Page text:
Your smartphone contains a vast amount of information that makes it uniquely yours: settings, apps, contacts, emails, phone and messaging history, music, photographs, videos and more. Backing up or creating a copy of this information is important so you don’t lose it completely if you were to lose your phone. Even if you don’t lose your device, backing up your data gives you some flexibility in managing your limited storage space.
Most likely, backing up your iPhone data isn’t high on your list of priorities. Data backups in general are almost an afterthought for the majority of people, whether it’s a mobile device or personal computer. It’s only after the worst happens, say, when you drop your iPhone in the toilet, that the concept of backups receives high priority.
Apple provides two methods to back up the data on the iPhone: iCloud and iTunes. Apple’s support knowledgebase provides a detailed breakdown of the differences between iCloud backups and iTunes backups. Another great Apple resource is this hardware- and OS-independent guide to creating iTunes backups. For those interested in creating iCloud backups, a very basic tutorial on enabling iCloud backups for both iOS 7 and iOS 8 can be found in another Apple support knowledgebase article.
The biggest drawback for iCloud is the size limitations. Apple gives you 5 GB of free iCloud storage for your iCloud account, an account that’s shared between all your Apple devices; additional storage can be purchased from Apple for a monthly fee. Another problem is that iCloud backups do not cover music or videos that were not purchased from Apple. You’ll need to restore your iPhone from your iCloud backup and then re-sync with the computer that’s hosting your iTunes.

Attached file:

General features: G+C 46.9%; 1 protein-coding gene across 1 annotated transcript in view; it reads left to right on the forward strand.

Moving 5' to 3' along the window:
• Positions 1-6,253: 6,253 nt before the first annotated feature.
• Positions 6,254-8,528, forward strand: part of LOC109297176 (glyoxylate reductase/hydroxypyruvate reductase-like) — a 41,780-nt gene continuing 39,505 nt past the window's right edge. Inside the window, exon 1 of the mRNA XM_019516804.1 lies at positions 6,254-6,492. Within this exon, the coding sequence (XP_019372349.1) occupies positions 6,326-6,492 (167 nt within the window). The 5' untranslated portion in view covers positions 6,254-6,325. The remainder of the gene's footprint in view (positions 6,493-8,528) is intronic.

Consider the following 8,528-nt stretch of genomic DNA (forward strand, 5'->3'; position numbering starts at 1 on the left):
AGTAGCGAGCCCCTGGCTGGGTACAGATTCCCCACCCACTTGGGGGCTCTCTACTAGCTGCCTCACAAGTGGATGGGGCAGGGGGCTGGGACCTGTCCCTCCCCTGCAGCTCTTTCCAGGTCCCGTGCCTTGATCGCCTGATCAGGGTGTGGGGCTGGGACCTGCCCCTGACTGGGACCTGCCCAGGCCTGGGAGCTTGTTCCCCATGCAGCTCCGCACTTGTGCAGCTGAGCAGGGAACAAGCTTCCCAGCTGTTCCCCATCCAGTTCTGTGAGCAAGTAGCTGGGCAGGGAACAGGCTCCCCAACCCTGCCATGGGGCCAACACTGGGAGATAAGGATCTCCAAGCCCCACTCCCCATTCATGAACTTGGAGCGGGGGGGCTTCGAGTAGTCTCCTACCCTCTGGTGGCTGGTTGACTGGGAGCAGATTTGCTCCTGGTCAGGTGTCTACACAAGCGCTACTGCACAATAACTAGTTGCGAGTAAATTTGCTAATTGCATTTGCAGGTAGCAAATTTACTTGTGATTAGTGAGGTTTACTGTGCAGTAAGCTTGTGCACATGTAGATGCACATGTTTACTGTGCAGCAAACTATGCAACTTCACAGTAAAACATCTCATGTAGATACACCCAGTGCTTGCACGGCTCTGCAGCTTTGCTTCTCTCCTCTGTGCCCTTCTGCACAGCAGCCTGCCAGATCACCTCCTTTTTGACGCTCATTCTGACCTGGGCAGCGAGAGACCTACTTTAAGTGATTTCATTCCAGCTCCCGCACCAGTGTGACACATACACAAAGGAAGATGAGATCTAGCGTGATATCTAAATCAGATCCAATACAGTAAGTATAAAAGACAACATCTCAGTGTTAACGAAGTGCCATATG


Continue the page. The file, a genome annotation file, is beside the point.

iTunes backups don’t have the data size concerns that iCloud does, assuming you’re using the iTunes local backup feature; as long as you have the hard drive space, your iTunes backup can be as large as it needs to be.
Another point to consider is backing up the music on your computer. Should something happen to the machine hosting your iTunes, you’ll have to sync your iPhone to a new computer, which will wipe out the non-Apple-purchased media on your iPhone. And, depending on the situation, you may have lost your non-Apple media as well.
You should be making regular backups of your iTunes library, just in case the worst happens. You should also be backing up your individual music and video files as well. One of the best backup solutions out there is CrashPlan. The Home version is free to make local backups (those being placed on local storage, like a USB-connected hard drive) and free to make offsite backups, on others’ (like friends and family) computers that are also running CrashPlan. The kicker, though, is the paid version’s online backup: for a flat fee, you get unlimited cloud storage.
If you haven’t been backing up your iTunes or your computer, but you still have a working iPhone, all is not lost. CopyTrans offers a range of products that will transfer your music and movies from your iPhone to your computer. You can import media into a newly installed version of iTunes, complete with play counts and ratings. CopyTrans also has some backup tools that will back up everything on your iPhone, not just the stuff you bought from Apple. Though you will need to fork over a little cash for the CopyTrans software, the prices are low compared to the services they provide, especially if your media machine has been wiped out.
One more backup service that’s of note is iDrive, which offers cloud backup service and file-sync between all your devices on any platform, Windows, Mac, Android, iOS and even Linux.
For a more comprehensive comparison of a larger range of backup services, check out Tim Fisher’s article here.